Tap breakage is the most disliked issue that everybody wants to avoid when machining. Understanding which type of tap to use is critical to achieving the best machining results and observing some simple rules can help preventing the issue.

Where possible, the use of spiral pointed tap is the best option to achieve reliable results in machining through holes: Yamawa spiral pointed taps are rarely affected by cutting edge chipping or tool breakage problems because their geometry is especially designed to push the chips forward ahead of the feeding direction. If issues happen, it means that the flow of the chip outside of the bored hole is not smooth enough, causing the entanglement of the chips.

A spiral pointed tap has 5 thread cutting chamfer and must be fed completely through the work material to cut an acceptable thread. If the chips are not completely separated from the work material, they get caught in the tap on the reverse rotation and the chipping of cutting edge occurs.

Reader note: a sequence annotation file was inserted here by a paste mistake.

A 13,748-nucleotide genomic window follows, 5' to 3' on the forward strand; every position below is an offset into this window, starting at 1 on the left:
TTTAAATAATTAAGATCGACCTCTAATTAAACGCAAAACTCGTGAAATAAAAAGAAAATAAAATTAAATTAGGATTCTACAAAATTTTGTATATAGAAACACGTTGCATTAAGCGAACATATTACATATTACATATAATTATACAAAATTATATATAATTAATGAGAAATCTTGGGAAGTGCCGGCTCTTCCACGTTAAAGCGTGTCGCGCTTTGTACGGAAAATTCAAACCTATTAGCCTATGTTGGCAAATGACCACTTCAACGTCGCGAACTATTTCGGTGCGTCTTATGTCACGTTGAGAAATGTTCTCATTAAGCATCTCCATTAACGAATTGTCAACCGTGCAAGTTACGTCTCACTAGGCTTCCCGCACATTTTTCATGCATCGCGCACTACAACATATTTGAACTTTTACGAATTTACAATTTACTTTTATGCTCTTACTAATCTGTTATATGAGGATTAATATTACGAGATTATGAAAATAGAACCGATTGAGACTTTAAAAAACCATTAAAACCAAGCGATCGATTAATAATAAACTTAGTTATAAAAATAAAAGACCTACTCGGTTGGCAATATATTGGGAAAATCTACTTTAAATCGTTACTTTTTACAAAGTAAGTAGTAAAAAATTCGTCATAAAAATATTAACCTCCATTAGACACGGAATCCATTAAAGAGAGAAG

Spiral pointed taps
Spiral pointed taps push chips forward ahead of the tap without any problem

Try to lengthen the feed stroke by three additional threads to ensure that the cutting chamfer is completely clear of the bored hole. Furthermore, if the chips produced from a spiral pointed tap hit the bottom of the jig or you allow the chips accumulate, additional chips won’t discharge well and problems like chipping of the cutting edge and/or tool breakage will occur.

To sum up, here two simple rules to avoid chipping/breakage of the tool when tapping through holes:

  • Make sure that the cutting chamfer of the tool is tapping beyond the end of the part to be machined
  • Make sure there is enough space at the end of the bored hole to eject the chips smoothly